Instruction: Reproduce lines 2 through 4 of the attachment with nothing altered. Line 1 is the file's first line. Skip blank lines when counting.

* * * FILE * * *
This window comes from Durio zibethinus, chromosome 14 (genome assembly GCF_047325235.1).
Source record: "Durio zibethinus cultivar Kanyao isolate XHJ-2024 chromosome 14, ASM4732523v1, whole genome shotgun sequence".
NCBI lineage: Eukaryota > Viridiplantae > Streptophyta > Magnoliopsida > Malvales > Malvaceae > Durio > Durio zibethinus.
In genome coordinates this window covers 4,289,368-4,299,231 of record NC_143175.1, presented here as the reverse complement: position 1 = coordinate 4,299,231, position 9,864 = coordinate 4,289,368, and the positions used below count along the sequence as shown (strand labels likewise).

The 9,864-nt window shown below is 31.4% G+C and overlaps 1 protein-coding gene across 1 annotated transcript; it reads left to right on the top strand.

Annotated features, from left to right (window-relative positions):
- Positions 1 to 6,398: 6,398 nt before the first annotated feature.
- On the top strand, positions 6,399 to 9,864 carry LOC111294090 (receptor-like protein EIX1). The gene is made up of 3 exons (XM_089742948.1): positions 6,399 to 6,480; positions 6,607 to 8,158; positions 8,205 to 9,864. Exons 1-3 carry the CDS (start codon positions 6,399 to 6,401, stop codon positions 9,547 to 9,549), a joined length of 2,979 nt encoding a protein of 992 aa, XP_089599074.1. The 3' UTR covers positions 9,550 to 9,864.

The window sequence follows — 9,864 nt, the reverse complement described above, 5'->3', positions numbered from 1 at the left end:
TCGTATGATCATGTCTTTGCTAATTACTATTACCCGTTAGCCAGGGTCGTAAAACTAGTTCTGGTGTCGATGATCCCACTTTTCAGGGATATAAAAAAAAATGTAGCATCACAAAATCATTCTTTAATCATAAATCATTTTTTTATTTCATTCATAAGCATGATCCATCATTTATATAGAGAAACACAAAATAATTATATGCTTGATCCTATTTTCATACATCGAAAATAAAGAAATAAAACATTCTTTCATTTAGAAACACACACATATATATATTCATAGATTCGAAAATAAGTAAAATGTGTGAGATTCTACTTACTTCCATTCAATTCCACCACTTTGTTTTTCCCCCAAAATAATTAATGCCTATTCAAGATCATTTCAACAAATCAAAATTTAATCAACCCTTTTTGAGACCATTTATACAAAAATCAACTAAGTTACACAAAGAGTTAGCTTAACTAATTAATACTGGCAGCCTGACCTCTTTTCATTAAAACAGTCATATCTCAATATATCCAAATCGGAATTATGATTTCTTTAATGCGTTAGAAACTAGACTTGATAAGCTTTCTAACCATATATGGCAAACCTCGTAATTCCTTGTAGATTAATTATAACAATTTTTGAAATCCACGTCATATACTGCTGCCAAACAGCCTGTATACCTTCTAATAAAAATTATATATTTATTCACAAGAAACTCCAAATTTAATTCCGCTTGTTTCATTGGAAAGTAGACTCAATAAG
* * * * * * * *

Source record: "Durio zibethinus cultivar Kanyao isolate XHJ-2024 chromosome 14, ASM4732523v1, whole genome shotgun sequence".
NCBI lineage: Eukaryota > Viridiplantae > Streptophyta > Magnoliopsida > Malvales > Malvaceae > Durio > Durio zibethinus.
In genome coordinates this window covers 4,289,368-4,299,231 of record NC_143175.1, presented here as the reverse complement: position 1 = coordinate 4,299,231, position 9,864 = coordinate 4,289,368, and the positions used below count along the sequence as shown (strand labels likewise).